Like Mr. A, he shows a tendency to tilt during his longer losing streaks, to a point. With a larger sample and a lower overall win rate than Mr. A, the volume of data he has for these longer streaks is considerably higher. On the other hand, his performance isn’t quite as poor as Mr. A’s, only dropping to 45% at his lowest point, rather than 33%. He’s been in that position 65 times, making his odds of performing this badly by chance around 9%.

Interestingly, he rebounds after 8 losses and succeeds in breaking the streak at that point over 58% of the time. Now we’re talking about a rather small sample, of course, so we can’t be sure this isn’t just random noise. However, it’s worth noting that none of the three players we’re looking at has longest losing streaks in excess of statistical prediction, which would be what we’d expect if they continued to tilt indefinitely. In all likelihood, all of these players clutch at some point, perhaps deciding to take a break when on a streak that stands to become their worst ever.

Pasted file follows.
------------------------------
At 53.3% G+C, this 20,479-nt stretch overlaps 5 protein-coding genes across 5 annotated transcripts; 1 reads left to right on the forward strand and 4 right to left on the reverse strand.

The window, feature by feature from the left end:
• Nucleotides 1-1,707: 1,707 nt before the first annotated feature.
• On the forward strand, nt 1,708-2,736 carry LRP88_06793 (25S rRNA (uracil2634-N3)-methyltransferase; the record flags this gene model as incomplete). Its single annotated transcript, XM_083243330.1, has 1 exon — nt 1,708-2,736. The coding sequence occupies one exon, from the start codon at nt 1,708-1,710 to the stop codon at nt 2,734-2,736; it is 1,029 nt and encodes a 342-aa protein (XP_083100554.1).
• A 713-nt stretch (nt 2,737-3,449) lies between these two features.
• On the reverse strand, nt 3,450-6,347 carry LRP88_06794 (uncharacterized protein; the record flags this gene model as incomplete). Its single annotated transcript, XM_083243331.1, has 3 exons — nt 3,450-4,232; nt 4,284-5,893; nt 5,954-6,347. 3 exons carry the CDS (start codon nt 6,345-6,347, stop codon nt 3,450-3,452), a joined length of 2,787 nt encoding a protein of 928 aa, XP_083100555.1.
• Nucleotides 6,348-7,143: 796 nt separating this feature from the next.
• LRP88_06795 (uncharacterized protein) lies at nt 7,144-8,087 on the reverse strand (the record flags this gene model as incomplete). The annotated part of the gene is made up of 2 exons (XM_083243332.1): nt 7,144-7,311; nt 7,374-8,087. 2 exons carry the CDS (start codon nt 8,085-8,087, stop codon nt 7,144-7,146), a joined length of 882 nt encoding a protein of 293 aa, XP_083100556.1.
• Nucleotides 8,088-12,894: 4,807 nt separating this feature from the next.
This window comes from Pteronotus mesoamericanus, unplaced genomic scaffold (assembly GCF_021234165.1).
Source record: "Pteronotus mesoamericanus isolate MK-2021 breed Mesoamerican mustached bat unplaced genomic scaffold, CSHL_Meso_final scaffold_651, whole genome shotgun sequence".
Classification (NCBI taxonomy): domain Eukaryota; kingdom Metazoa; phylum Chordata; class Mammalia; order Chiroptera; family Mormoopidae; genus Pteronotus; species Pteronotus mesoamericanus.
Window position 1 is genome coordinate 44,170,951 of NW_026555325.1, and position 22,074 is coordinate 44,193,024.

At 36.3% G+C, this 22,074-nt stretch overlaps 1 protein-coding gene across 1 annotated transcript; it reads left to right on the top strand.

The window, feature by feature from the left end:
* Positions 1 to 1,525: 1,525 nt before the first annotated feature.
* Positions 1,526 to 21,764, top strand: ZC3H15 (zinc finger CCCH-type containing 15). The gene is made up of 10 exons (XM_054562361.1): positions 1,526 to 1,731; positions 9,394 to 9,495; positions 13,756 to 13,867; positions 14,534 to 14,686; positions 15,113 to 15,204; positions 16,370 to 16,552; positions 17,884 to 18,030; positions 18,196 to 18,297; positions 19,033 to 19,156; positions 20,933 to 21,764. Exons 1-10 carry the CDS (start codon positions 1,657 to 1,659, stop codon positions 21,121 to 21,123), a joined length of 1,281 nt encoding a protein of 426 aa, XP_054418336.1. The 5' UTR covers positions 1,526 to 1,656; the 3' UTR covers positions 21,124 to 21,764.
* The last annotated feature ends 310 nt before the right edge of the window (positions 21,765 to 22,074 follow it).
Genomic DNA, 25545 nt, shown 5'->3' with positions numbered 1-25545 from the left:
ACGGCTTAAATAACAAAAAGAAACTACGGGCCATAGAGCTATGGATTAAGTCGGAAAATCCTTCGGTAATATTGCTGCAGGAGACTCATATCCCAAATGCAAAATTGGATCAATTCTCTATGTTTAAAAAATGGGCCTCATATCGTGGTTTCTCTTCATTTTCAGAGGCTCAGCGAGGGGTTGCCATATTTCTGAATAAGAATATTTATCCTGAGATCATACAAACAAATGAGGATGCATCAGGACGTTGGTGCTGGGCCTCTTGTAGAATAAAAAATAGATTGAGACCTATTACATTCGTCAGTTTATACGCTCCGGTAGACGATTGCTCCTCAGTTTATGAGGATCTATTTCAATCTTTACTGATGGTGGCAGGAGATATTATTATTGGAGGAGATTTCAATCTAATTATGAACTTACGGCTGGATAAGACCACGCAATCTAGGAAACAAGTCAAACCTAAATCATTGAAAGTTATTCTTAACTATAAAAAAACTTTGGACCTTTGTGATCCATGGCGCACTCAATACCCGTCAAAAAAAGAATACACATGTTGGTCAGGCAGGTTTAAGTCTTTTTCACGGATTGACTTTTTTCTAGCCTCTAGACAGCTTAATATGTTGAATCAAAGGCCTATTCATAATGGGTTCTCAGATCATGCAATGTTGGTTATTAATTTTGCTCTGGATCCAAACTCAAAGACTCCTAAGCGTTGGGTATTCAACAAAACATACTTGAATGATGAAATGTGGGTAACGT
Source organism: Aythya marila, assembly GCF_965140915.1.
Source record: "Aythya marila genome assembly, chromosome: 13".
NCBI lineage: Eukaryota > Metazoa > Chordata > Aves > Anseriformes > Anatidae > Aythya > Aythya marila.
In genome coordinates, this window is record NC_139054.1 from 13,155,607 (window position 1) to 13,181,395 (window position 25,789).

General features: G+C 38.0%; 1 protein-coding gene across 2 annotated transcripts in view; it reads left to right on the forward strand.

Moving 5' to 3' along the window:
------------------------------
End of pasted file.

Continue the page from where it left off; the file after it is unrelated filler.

He also seems to show clutch behaviour after 4- and 5-game losing streaks, but here he is only winning a percent or two more games than his overall average, and the sample size is not large enough for this to be statistically meaningful.

The most remarkable aspect of his graph, however, is what happens after five wins. In stark contrast to Mr. A, who plays better when on a heater, Mr. B appears to get overconfident. Almost all the data points on his win-streak graph are below his average, meaning that winning several games in a row makes him less, rather than more likely to win the next. He bottoms out after five wins, extending the streak to six only 47% of the time. The sample size here is 537, so the odds of this being a fluke are lower than 0.1%, making this by far our most compelling evidence for emotional effects.

Overall, in terms of tilt, Mr. B’s performance seems fairly consistent with Mr. A. He tilts a little bit earlier, but not as heavily, and perhaps recovers faster. On the other hand, his performance while on a winning streak is the reverse: where confidence seems to work in Mr. A’s favor, it tends to get the better of Mr. B and causes him to play carelessly.

Mr. C

Mr. C is an even higher-stakes player than Mr. A, with $200 turbos being his most common game. Prior to July 2012, he was playing lower stakes games at a considerably different win rate, so like Mr. B, I have used only his data since then. This data set includes just under 24,000 games, over which he has a 53.53% win rate. Like Mr. B, about three-quarters of his games are turbos, with the remainder being played at regular speed.